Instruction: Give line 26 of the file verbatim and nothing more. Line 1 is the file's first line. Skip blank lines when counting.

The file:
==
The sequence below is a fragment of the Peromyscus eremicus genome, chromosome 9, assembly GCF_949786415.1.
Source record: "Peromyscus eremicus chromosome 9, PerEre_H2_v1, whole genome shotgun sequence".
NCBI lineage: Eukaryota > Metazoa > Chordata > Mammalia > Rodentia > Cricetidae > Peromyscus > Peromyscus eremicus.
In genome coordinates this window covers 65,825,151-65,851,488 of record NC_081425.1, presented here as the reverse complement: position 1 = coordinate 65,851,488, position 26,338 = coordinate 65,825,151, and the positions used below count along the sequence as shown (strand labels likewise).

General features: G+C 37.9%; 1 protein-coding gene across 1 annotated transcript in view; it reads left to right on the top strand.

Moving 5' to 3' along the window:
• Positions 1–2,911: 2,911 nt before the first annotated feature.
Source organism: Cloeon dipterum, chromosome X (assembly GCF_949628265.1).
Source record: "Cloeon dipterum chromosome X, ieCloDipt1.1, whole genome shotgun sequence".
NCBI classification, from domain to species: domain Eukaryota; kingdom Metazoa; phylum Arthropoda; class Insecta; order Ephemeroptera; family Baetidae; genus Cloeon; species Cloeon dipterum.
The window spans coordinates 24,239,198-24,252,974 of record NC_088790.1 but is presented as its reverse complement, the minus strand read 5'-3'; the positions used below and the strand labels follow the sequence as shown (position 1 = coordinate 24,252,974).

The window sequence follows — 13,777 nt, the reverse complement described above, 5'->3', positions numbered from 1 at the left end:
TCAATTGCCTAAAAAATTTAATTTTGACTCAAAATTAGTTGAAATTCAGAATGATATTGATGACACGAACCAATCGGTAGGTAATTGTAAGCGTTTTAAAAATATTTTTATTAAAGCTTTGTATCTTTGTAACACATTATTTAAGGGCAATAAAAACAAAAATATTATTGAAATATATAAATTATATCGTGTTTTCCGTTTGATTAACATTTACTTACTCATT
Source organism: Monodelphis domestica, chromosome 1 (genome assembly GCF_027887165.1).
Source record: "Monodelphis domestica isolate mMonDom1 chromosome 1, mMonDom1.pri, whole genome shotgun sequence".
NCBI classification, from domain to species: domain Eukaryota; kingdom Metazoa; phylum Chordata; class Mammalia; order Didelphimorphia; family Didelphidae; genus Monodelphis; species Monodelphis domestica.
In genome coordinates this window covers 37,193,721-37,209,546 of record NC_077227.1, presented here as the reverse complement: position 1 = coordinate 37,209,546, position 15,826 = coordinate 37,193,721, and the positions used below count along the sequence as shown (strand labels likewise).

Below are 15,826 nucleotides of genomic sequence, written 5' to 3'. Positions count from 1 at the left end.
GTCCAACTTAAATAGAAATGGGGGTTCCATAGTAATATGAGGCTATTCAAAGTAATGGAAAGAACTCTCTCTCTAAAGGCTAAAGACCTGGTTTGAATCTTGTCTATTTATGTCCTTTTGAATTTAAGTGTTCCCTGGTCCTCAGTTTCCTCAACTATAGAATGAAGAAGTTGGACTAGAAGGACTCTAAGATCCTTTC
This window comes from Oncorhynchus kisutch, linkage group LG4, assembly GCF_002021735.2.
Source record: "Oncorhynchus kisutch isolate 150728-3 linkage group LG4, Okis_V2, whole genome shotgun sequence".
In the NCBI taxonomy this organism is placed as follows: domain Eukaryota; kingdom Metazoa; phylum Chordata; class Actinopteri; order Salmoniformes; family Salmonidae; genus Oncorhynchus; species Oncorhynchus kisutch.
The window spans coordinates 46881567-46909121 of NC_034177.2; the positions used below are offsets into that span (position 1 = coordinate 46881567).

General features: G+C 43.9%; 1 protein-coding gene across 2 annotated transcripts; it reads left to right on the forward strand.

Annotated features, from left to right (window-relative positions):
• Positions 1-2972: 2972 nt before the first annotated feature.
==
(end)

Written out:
• Positions 1-2972: 2972 nt before the first annotated feature.